Author: Lauren Allegrezza posted in Aging on 02 April 2015, 20:48
How many of you are familiar with the phone call from a parent or grandparent that goes like this...
“How do I find my email on the computer?”
or possibly, “How do I turn on the computer?”
or even, “I don’t know what I did, but it’s all gone.”
In this video, I review the reasons we've found why providing easily accesibly, on-going technical support is so important to helping seniors and tech novices get comfortable with how they can utlize the computer and having fun doing so.
Learning to use a computer is a new experience for many seniors, and the idea of exploring and interacting in the digital world can be quite thrilling. A computer can help seniors stay in touch with their family via emailing and video chatting, keep their minds active by playing games and learning new skills, and even build new relationships by enabling communication with people who share their interests.
However, for those who have never used one before, a computer can be intimidating and overwhelming. Traditional user interfaces are not easily navigable, icons and images are small and difficult to see, and effective assistance is often not available. Stories of viruses, spyware, and crashes, may scare off some computer novices, while others may fear that they will somehow “break” the computer by clicking or touching the wrong button or icon. As a result, easily accessible, ongoing technical support is critical in facilitating the newcomer’s adoption of computer technology.
Many seniors want to learn how to use computers, but they may lack confidence in their own ability to do so. An effective technical support agent can help overcome these worries, which is why we offer friendly, comprehensive, on-going support for our users. Simply saying something like, “A lot of our customers are computer beginners, and we’ve helped them learn how to use the computer” allays fears and concerns and provides reassurance. Many first time users may also feel like they have stupid questions, so it is very comforting for them to hear someone say, "That's not a silly question! We've heard that many times before."
Furthermore, a great technical support agent knows how to move in incremental steps when teaching new skills. Many of our customers have never even touched a computer before. With these individuals, our technical support team members will get them started with how to move the mouse, click a button, and type with the keyboard. Then, email is usually the first application that they teach because once users start seeing letters from their family members, they are very encouraged by what the computer can do for them. After the user gets more familiar and comfortable with email, our team members might move on to video chat or web browsing. Introducing and teaching one application at a time, and allowing the learner to gain confidence before moving on, prevents them from feeling overwhelmed.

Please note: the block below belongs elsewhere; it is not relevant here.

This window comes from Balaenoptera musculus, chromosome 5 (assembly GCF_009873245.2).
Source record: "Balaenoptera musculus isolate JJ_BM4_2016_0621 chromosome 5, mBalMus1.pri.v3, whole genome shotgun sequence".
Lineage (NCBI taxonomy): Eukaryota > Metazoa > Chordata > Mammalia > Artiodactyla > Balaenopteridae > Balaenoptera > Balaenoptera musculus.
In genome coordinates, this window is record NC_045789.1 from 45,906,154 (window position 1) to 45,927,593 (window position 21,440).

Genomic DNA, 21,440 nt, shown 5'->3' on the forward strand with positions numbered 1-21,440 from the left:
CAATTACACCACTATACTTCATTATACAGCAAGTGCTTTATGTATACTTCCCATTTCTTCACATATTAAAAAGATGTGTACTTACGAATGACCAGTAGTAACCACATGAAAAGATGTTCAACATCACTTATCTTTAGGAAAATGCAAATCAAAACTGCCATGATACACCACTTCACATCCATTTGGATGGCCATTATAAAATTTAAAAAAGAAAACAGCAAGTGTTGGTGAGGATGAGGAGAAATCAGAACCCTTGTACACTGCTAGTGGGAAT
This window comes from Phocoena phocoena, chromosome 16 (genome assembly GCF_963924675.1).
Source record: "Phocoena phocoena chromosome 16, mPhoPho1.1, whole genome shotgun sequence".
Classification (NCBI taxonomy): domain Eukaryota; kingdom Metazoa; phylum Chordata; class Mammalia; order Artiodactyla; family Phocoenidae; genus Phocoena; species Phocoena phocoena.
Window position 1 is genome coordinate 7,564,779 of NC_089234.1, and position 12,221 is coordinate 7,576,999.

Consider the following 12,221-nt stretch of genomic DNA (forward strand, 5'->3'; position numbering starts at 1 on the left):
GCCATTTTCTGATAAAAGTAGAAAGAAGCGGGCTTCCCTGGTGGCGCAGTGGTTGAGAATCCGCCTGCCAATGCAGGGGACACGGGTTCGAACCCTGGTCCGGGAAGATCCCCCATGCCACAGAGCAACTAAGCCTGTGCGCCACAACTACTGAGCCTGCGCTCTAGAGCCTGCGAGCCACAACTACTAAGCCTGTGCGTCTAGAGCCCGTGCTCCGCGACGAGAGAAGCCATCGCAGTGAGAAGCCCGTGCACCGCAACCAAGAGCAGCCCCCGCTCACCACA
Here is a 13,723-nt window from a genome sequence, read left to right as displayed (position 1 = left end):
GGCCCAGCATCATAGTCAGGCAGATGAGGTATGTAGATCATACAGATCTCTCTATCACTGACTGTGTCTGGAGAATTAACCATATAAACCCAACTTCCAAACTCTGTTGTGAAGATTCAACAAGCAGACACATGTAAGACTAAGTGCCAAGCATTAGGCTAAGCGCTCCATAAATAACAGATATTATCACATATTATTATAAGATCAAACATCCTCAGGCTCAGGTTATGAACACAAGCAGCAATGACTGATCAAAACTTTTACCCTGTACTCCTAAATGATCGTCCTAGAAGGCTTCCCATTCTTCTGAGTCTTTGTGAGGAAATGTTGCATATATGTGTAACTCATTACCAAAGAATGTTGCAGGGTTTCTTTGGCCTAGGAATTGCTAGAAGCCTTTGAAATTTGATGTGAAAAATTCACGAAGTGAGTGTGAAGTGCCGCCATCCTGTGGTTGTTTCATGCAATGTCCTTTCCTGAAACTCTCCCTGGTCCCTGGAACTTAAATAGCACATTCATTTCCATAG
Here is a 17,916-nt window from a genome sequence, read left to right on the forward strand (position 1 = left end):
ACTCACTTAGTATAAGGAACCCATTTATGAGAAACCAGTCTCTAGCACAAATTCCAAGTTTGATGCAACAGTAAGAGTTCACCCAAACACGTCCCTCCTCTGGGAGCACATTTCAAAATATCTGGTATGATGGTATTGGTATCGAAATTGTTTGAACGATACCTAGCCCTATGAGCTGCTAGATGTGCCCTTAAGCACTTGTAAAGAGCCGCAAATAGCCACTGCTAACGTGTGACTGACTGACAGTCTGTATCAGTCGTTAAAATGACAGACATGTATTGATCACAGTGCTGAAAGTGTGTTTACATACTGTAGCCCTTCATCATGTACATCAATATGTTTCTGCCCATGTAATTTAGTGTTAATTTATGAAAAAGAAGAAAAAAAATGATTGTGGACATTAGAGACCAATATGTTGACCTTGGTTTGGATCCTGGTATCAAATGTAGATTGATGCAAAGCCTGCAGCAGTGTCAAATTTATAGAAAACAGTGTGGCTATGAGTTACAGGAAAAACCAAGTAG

Another barrier for some seniors learning to use a computer is unfamiliarity with computer jargon. Without ever having been exposed to words such as “URL address bar” or “text box,” novice computer users would be unlikely to understand directions using those terms. An effective tech support agent knows it is necessary to explain concepts and instructions in a relatable way. Additionally, this is why remote access capability is an excellent asset for tech support teams. For one, by being able to remotely see the user’s screen, the agent can know exactly what the user's question is about. And then, because they can control the mouse, technical support agents can instruct verbally while demonstrating visually to the user. This process of visual and verbal teaching allows for better understanding.
For seniors, the peace of mind that comes with knowing they can call up a friendly and patient person to answer a question is also a major motivator for them to want to start using a computer. Again, technical support helps to ease fears and doubts about the users’ ability to master key computer skills.
Our mission is to keep family and friends connected by restoring simplicity and fun to the personal computer. We want our users to get the most out of their computer, and providing great support is the best way to accomplish that.
What has been your experience with helping older adults learn technology or even your own learning process? Leave me a comment below to share your story or ask a question!
Image courtesy of Ambro / FreeDigitalPhotos.net